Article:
The leader of the Knights of Columbus said one reason why Barack Obama won the presidential election may be that he was more forthright than John McCain concerning his religious beliefs.
"Sen. Obama gives every impression of being serious about his religion, that religion is important to him, that Christianity changed his life," Carl Anderson said Nov. 6 at a news conference preceding a speech in Columbus.
"Perhaps he made a stronger case for that than John Kerry or Al Gore (the losing candidates in the preceding two presidential elections) did. I don't believe Sen. McCain made quite the same case as President (George W.) Bush did in his two elections and President (Ronald) Reagan did earlier," said Anderson, supreme knight of the 1.75-million-member international organization of Catholic men.
Anderson, who was a presidential assistant during the Reagan administration, said this does not mean the Democratic senator from Illinois is a better Christian than his Republican opponent. He said Obama made a stronger public presentation of his faith, while "McCain was more reticent about it."
"Perhaps he (Obama) was forced to do so because it became urgent for him" to explain his ties with the Rev. Jeremiah Wright, his former pastor, Anderson said.
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Obama attended Rev. Wright's Trinity United Church of Christ in Chicago for several years. During the campaign, he denounced remarks Rev. Wright had made last year which some people viewed as anti-American and racist. Rev. Wright retired as pastor earlier this year, before the remarks gained widespread attention.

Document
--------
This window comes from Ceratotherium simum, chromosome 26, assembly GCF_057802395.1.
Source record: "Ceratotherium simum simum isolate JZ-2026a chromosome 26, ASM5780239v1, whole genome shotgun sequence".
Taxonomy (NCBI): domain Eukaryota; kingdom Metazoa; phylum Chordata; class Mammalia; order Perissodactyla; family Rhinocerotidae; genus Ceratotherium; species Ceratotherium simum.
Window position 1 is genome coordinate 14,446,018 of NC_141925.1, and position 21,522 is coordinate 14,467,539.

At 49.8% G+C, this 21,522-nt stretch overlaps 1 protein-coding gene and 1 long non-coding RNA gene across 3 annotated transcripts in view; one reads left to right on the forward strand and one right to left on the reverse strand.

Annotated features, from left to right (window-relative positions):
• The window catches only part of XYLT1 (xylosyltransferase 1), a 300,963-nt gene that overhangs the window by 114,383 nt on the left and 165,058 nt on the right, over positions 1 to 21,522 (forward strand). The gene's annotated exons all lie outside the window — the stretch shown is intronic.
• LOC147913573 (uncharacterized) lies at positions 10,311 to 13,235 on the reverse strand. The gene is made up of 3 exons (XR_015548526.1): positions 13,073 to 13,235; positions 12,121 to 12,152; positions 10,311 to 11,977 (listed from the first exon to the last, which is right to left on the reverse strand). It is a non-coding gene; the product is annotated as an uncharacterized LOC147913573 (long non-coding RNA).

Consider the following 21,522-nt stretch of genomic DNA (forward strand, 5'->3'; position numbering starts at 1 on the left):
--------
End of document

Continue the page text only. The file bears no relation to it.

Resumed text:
Anderson also said that during the coming Obama administration he hoped Catholics would be more assertive in the public arena concerning core values related to marriage, family and pro-life issues.
"Catholics need to make clear what those values are and take a strong stand that every major political party reflect those values," he said. "That would be the best way to encourage a change in society" and promote the culture of life which has been a theme of the papacies of John Paul II and Benedict XVI.
He said that, 25 years after the U.S. Supreme Court's Roe v. Wade decision legalizing abortion virtually on demand, most Americans, though describing themselves in polls as "pro-choice," do not favor the concept of abortion on demand.
Anderson noted that in a nationwide poll taken for the Knights in late September and early October by the Marist College Institute for Public Opinion, 8 percent of the 813 people responding said they favored abortion at any time during a pregnancy, for any reason.
"A large majority, whether describing themselves as pro-life or pro-choice, would agree with some significant type of restriction," he said. Those restrictions would involve either banning all abortions or limiting them to instances involving situations in which the life of the mother is at stake, or the pregnancy was the result of rape or incest.
He also urged that Bible reading be more readily integrated into familiar Catholic devotion through devices such as the scriptural rosary, in which each decade of the traditional prayer is linked to a verse of Scripture.
Anderson, an observer at the recent world Synod of Bishops on the Bible at the Vatican, said the bishops should consider drafting a book that would link Scripture readings at Sunday Masses to the Catechism of the Catholic Church and writings of the early church fathers.
"We (the Knights) may do this ourselves," he said when discussing the suggestion at the news conference. "This would go a long way in enhancing Sunday homilies. Most Catholics get their adult education from the Sunday sermon."
He also urged Catholic colleges to include Scripture study in their core requirements that generally include theology and philosophy courses. "Why not a requirement that they (students) read the New Testament?" he asked. "It's not that big a book.
"Every student on a Catholic campus should read the New Testament," he said. "It may change the ethos on campuses and make them more Christian communities."